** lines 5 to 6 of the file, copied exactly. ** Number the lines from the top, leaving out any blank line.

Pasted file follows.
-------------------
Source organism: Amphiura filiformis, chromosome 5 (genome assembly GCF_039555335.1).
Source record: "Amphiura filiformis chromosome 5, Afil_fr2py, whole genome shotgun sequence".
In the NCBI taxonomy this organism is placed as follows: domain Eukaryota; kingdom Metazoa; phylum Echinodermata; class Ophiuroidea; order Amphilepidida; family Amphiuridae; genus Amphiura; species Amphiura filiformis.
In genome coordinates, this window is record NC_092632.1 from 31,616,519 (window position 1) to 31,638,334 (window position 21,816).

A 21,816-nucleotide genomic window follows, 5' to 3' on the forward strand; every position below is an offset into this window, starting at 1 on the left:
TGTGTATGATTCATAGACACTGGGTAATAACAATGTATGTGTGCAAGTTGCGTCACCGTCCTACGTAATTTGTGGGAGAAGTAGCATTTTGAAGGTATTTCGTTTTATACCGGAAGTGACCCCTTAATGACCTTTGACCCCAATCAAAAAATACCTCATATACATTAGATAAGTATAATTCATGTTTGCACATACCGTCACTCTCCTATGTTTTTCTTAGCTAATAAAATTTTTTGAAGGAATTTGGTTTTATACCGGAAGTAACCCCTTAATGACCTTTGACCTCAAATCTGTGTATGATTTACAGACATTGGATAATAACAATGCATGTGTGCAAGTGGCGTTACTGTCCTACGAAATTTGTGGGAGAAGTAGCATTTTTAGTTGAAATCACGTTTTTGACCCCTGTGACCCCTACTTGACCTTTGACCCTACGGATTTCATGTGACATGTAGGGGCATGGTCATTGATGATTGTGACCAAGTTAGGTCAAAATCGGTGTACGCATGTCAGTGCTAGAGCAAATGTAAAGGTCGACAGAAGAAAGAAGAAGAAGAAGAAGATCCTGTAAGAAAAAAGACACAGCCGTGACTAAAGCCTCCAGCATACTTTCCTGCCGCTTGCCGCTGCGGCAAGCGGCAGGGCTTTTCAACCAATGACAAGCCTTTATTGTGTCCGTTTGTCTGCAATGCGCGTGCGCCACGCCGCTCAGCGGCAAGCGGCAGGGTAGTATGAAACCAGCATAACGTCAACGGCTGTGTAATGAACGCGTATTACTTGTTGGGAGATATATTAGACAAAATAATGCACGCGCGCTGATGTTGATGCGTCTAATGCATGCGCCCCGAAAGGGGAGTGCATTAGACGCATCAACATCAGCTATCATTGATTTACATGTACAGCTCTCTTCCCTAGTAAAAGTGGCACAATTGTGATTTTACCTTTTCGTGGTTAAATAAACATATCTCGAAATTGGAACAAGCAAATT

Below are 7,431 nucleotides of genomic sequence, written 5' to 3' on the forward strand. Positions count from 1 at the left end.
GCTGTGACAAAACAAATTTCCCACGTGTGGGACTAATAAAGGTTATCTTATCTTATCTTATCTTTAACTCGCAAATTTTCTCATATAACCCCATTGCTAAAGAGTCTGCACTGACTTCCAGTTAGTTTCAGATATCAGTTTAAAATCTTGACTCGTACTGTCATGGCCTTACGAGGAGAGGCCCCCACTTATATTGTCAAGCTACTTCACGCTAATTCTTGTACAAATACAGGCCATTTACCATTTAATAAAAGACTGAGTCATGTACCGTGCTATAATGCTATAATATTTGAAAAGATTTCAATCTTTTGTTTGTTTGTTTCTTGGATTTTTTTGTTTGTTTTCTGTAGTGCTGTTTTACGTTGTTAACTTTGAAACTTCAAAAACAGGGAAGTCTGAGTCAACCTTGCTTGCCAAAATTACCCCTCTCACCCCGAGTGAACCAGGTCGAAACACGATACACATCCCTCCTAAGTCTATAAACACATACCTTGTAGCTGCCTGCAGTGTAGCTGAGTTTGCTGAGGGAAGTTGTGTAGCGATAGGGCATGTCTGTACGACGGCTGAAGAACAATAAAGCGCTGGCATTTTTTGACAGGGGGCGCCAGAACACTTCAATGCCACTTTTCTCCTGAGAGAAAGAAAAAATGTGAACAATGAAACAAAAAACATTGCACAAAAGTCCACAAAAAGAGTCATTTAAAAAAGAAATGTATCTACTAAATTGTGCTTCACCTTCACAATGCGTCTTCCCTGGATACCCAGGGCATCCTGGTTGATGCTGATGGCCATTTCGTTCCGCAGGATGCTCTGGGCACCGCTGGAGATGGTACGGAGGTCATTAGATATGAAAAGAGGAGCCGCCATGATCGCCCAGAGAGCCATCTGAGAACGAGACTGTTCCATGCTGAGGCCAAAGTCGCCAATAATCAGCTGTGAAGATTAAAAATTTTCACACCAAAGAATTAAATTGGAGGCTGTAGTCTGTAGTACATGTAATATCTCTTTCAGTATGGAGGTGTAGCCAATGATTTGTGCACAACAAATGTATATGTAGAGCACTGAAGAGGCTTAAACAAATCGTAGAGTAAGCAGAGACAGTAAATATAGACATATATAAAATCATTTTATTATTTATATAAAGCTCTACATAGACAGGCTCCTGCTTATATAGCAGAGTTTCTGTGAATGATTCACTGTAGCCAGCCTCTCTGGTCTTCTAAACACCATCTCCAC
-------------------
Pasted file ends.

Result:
A 21,816-nucleotide genomic window follows, 5' to 3' on the forward strand; every position below is an offset into this window, starting at 1 on the left:
TGTGTATGATTCATAGACACTGGGTAATAACAATGTATGTGTGCAAGTTGCGTCACCGTCCTACGTAATTTGTGGGAGAAGTAGCATTTTGAAGGTATTTCGTTTTATACCGGAAGTGACCCCTTAATGACCTTTGACCCCAATCAAAAAATACCTCATATACATTAGATAAGTATAATTCATGTTTGCACATACCGTCACTCTCCTATGTTTTTCTTAGCTAATAAAATTTTTTGAAGGAATTTGGTTTTATACCGGAAGTAACCCCTTAATGACCTTTGACCTCAAATCTGTGTATGATTTACAGACATTGGATAATAACAATGCATGTGTGCAAGTGGCGTTACTGTCCTACGAAATTTGTGGGAGAAGTAGCATTTTTAGTTGAAATCACGTTTTTGACCCCTGTGACCCCTACTTGACCTTTGACCCTACGGATTTCATGTGACATGTAGGGGCATGGTCATTGATGATTGTGACCAAGTTAGGTCAAAATCGGTGTACGCATGTCAGTGCTAGAGCAAATGTAAAGGTCGACAGAAGAAAGAAGAAGAAGAAGAAGATCCTGTAAGAAAAAAGACACAGCCGTGACTAAAGCCTCCAGCATACTTTCCTGCCGCTTGCCGCTGCGGCAAGCGGCAGGGCTTTTCAACCAATGACAAGCCTTTATTGTGTCCGTTTGTCTGCAATGCGCGTGCGCCACGCCGCTCAGCGGCAAGCGGCAGGGTAGTATGAAACCAGCATAACGTCAACGGCTGTGTAATGAACGCGTATTACTTGTTGGGAGATATATTAGACAAAATAATGCACGCGCGCTGATGTTGATGCGTCTAATGCATGCGCCCCGAAAGGGGAGTGCATTAGACGCATCAACATCAGCTATCATTGATTTACATGTACAGCTCTCTTCCCTAGTAAAAGTGGCACAATTGTGATTTTACCTTTTCGTGGTTAAATAAACATATCTCGAAATTGGAACAAGCAAATT